Okay, computer science is still a relatively new field and there is a good demand for those with the skills to manipulate the machines. The kinds of skills needed for such jobs are mostly built through practice, working on the edge of innovation. I don't think schools could possibly keep up with the speed of technological change. I don't know much about the tech industry's employee turnover, but I imagine it's high. Is there a lot of theory with real staying power in that field. Sure Von Neumann's paradigms are lasting, but for how much longer?

How about medicine, law, high sciences, finance (i.e. accounting/financial management)?

How far are you getting in the professional world without graduate school?

Oh, and CZ, I know the feeling - I was almost killed in a car accident a few years ago just before exams, and only in 3rd year did they finally recognize that I missed them for a valid reason - an extended hospital stay.

Bubbagump
05-18-2004, 04:00 PM
[ QUOTE ]
what instrument do you play?

[/ QUOTE ]

I play guitar though I don't get a chance to play very much any more. Juggling work, poker and the girlfriend doesn't leave time for much else unfortunately. /images/graemlins/frown.gif
After I got my degree, the thought of using my guitar to support myself took all the fun out of it for me and I ended up giving it up for a while. These days when I play, it's purely for my own enjoyment. /images/graemlins/cool.gif

Bubbagump

Duke
05-18-2004, 04:23 PM
[ QUOTE ]
College taught me things, but most importantly, it taught me how to learn. People may think they know how to learn, but they usually don't.

[/ QUOTE ]

[ QUOTE ]
You're going to the wrong school and/or taking the wrong classes.

[/ QUOTE ]

These 2 statements don't seem to fit together very well. The people who, as you say, don't know how to learn are likely the ones that will end up going to those state schools with a billion kids per course and zero time with the professor. The kids who can get accepted to the better schools are likely those who already know how to learn.

And seriously, don't kid yourself. I doubt that you know how to learn any better than you did when you were 2. You were likely far better at it then, as well. I believe that you learned how to work hard and memorize things that you don't necessarily care about. But that's surely not learning.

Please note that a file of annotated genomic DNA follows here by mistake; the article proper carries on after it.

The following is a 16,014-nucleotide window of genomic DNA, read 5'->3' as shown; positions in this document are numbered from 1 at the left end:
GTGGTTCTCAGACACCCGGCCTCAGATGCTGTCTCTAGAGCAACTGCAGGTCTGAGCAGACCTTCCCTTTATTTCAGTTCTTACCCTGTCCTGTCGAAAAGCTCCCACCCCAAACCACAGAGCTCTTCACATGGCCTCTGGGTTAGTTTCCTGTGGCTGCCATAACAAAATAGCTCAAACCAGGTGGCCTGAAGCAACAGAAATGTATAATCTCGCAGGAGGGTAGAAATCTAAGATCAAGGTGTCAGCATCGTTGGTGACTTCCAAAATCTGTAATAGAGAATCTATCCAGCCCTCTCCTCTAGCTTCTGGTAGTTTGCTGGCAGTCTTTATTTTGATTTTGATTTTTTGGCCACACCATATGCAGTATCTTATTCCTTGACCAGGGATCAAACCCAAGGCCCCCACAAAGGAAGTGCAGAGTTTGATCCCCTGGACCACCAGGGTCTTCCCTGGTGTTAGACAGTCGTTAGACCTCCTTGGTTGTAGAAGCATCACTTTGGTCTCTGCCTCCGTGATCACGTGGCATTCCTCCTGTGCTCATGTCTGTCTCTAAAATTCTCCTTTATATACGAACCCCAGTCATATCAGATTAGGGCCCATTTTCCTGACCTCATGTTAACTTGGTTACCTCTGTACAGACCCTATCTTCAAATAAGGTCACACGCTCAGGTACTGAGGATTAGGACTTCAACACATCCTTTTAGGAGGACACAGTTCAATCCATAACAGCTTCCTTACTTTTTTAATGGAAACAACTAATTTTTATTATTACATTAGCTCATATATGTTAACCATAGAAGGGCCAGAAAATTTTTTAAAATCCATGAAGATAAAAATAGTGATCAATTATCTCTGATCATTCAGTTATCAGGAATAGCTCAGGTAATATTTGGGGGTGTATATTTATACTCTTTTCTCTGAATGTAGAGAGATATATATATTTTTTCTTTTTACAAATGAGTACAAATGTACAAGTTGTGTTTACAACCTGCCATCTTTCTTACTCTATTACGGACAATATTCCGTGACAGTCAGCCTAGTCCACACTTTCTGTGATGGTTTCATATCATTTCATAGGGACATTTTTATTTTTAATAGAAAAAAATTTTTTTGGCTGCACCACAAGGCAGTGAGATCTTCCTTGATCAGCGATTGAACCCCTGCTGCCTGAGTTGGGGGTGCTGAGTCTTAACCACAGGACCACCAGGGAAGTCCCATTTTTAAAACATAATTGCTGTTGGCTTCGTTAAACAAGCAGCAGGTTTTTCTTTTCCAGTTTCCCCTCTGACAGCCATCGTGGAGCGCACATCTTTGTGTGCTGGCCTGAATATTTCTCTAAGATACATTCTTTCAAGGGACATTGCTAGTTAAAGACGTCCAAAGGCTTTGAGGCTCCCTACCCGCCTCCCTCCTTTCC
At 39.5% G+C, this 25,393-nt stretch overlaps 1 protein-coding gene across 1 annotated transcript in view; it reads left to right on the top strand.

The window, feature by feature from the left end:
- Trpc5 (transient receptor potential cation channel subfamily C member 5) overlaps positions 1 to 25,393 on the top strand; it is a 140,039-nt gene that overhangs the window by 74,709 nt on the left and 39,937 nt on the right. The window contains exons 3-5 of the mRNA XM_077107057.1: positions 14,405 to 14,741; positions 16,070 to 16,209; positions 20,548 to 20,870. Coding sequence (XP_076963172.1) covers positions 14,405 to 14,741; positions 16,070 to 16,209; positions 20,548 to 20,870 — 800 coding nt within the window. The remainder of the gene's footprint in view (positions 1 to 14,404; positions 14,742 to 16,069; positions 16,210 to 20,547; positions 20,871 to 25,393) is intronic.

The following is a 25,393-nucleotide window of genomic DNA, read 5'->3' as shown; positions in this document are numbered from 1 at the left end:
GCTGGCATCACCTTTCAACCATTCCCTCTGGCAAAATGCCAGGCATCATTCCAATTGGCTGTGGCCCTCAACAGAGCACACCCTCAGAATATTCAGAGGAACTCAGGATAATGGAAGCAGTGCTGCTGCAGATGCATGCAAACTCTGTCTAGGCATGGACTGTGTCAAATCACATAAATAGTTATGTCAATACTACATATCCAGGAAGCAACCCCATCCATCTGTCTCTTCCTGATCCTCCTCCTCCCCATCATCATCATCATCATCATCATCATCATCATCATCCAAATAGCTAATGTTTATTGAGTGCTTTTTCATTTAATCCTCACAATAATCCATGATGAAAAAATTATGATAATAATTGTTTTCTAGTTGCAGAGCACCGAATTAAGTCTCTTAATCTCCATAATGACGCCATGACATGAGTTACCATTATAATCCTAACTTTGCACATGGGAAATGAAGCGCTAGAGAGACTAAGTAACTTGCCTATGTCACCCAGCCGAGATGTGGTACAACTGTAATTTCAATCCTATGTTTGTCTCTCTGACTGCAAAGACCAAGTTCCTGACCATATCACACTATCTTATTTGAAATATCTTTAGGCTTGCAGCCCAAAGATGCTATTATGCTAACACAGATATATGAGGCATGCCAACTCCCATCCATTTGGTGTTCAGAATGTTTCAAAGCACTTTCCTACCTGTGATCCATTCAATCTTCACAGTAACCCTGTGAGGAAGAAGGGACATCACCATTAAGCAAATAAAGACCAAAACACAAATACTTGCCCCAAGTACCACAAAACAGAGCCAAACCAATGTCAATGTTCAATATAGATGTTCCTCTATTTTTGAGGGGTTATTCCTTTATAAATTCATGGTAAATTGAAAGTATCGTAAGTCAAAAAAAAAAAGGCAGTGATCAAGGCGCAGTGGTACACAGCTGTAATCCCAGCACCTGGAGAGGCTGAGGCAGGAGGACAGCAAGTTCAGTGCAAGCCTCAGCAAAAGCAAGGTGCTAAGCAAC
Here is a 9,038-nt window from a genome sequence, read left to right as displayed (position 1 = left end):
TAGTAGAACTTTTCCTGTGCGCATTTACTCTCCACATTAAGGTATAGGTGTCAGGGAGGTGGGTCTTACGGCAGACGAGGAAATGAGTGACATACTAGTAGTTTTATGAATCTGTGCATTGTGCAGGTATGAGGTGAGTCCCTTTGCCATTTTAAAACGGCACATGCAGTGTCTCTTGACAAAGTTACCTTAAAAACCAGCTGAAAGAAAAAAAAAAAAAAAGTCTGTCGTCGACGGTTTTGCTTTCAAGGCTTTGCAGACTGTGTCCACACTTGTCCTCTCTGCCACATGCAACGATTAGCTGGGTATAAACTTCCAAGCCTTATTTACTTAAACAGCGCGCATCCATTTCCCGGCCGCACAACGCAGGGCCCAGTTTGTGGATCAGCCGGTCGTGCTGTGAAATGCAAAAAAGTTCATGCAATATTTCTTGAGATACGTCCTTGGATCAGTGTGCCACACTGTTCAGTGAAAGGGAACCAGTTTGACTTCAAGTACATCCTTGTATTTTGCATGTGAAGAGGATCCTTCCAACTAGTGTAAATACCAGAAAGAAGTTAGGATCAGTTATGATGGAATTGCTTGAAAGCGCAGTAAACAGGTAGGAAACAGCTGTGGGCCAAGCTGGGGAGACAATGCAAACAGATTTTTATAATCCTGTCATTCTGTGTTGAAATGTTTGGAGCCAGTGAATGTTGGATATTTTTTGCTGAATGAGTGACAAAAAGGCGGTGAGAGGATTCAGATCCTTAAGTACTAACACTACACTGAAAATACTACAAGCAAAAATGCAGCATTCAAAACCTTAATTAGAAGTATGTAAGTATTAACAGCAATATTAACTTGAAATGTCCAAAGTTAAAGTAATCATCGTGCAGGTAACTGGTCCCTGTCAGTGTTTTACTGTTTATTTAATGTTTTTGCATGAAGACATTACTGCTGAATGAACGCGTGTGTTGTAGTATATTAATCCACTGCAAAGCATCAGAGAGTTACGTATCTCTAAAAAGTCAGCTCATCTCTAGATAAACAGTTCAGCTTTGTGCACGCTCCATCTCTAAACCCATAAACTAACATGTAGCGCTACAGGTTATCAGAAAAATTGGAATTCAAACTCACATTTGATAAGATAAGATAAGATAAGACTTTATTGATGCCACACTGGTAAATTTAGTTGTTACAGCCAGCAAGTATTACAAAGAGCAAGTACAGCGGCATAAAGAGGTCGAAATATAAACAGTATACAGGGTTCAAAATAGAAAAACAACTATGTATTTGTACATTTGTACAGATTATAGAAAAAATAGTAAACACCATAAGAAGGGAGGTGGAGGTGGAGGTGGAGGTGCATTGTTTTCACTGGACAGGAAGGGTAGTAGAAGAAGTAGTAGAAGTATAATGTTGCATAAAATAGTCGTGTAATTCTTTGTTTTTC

If you are an adept thinker, then I attribute it to you, and not to any school that you went to. I think it's more a process of conditioning your own mind in your own way to dissect information. For example, I think that Ed Miller is intelligent because I have spoken with him and I'm impressed by his ability to think. If I just knew him as an MIT guy and a Noted Poker Authority, I'd be forced to ask: but is he smart?

~D

Duke
05-18-2004, 04:43 PM
I'm sure that many 2+2ers who otherwise could be "deep in academia" are turned off by what it has become.

~D

bogey
05-18-2004, 06:04 PM
[ QUOTE ]
Okay, computer science is still a relatively new field and there is a good demand for those with the skills to manipulate the machines. The kinds of skills needed for such jobs are mostly built through practice, working on the edge of innovation. I don't think schools could possibly keep up with the speed of technological change. I don't know much about the tech industry's employee turnover, but I imagine it's high. Is there a lot of theory with real staying power in that field. Sure Von Neumann's paradigms are lasting, but for how much longer?

[/ QUOTE ]

There's a ton of theory with real staying power. That is why most of the top schools with CS programs hardly teach any "practical" classes, such as the syntax of a specific programming language or how to take apart and put back togethor a computer. That is for ITT tech. Instead, they teach the programming languages in theory and have you learn the syntax crap on your own, so you can adapt it. There is basic underlying theory to it all, and sure you can manipulate machines without understanding it, but you definitely cannot be an innovator in the field without it.